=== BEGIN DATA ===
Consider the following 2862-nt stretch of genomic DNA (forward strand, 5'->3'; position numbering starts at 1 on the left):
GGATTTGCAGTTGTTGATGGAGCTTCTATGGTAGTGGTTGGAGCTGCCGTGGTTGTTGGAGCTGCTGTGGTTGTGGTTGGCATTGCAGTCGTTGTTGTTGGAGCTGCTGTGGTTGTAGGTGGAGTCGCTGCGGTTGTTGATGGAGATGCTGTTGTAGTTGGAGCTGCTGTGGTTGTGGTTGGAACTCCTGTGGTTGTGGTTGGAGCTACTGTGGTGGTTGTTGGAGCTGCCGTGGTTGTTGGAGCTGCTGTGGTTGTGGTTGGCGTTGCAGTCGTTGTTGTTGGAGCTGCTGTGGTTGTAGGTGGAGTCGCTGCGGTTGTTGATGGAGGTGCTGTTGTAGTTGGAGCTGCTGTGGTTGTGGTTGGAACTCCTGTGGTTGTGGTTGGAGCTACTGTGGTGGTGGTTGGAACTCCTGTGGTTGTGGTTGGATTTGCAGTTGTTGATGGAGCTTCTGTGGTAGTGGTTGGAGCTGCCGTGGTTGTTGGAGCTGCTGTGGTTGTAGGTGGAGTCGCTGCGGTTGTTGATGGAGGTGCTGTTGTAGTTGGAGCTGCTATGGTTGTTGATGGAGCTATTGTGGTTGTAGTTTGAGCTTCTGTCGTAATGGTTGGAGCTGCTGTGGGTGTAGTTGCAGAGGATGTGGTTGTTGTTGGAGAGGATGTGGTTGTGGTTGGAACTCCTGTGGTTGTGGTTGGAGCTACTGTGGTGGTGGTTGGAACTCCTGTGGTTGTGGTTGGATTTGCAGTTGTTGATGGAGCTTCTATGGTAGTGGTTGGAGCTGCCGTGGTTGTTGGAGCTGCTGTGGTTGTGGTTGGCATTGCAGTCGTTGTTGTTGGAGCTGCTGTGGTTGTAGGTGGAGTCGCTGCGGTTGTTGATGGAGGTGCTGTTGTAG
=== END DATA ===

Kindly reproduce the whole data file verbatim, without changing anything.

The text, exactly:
Consider the following 2862-nt stretch of genomic DNA (forward strand, 5'->3'; position numbering starts at 1 on the left):
GGATTTGCAGTTGTTGATGGAGCTTCTATGGTAGTGGTTGGAGCTGCCGTGGTTGTTGGAGCTGCTGTGGTTGTGGTTGGCATTGCAGTCGTTGTTGTTGGAGCTGCTGTGGTTGTAGGTGGAGTCGCTGCGGTTGTTGATGGAGATGCTGTTGTAGTTGGAGCTGCTGTGGTTGTGGTTGGAACTCCTGTGGTTGTGGTTGGAGCTACTGTGGTGGTTGTTGGAGCTGCCGTGGTTGTTGGAGCTGCTGTGGTTGTGGTTGGCGTTGCAGTCGTTGTTGTTGGAGCTGCTGTGGTTGTAGGTGGAGTCGCTGCGGTTGTTGATGGAGGTGCTGTTGTAGTTGGAGCTGCTGTGGTTGTGGTTGGAACTCCTGTGGTTGTGGTTGGAGCTACTGTGGTGGTGGTTGGAACTCCTGTGGTTGTGGTTGGATTTGCAGTTGTTGATGGAGCTTCTGTGGTAGTGGTTGGAGCTGCCGTGGTTGTTGGAGCTGCTGTGGTTGTAGGTGGAGTCGCTGCGGTTGTTGATGGAGGTGCTGTTGTAGTTGGAGCTGCTATGGTTGTTGATGGAGCTATTGTGGTTGTAGTTTGAGCTTCTGTCGTAATGGTTGGAGCTGCTGTGGGTGTAGTTGCAGAGGATGTGGTTGTTGTTGGAGAGGATGTGGTTGTGGTTGGAACTCCTGTGGTTGTGGTTGGAGCTACTGTGGTGGTGGTTGGAACTCCTGTGGTTGTGGTTGGATTTGCAGTTGTTGATGGAGCTTCTATGGTAGTGGTTGGAGCTGCCGTGGTTGTTGGAGCTGCTGTGGTTGTGGTTGGCATTGCAGTCGTTGTTGTTGGAGCTGCTGTGGTTGTAGGTGGAGTCGCTGCGGTTGTTGATGGAGGTGCTGTTGTAG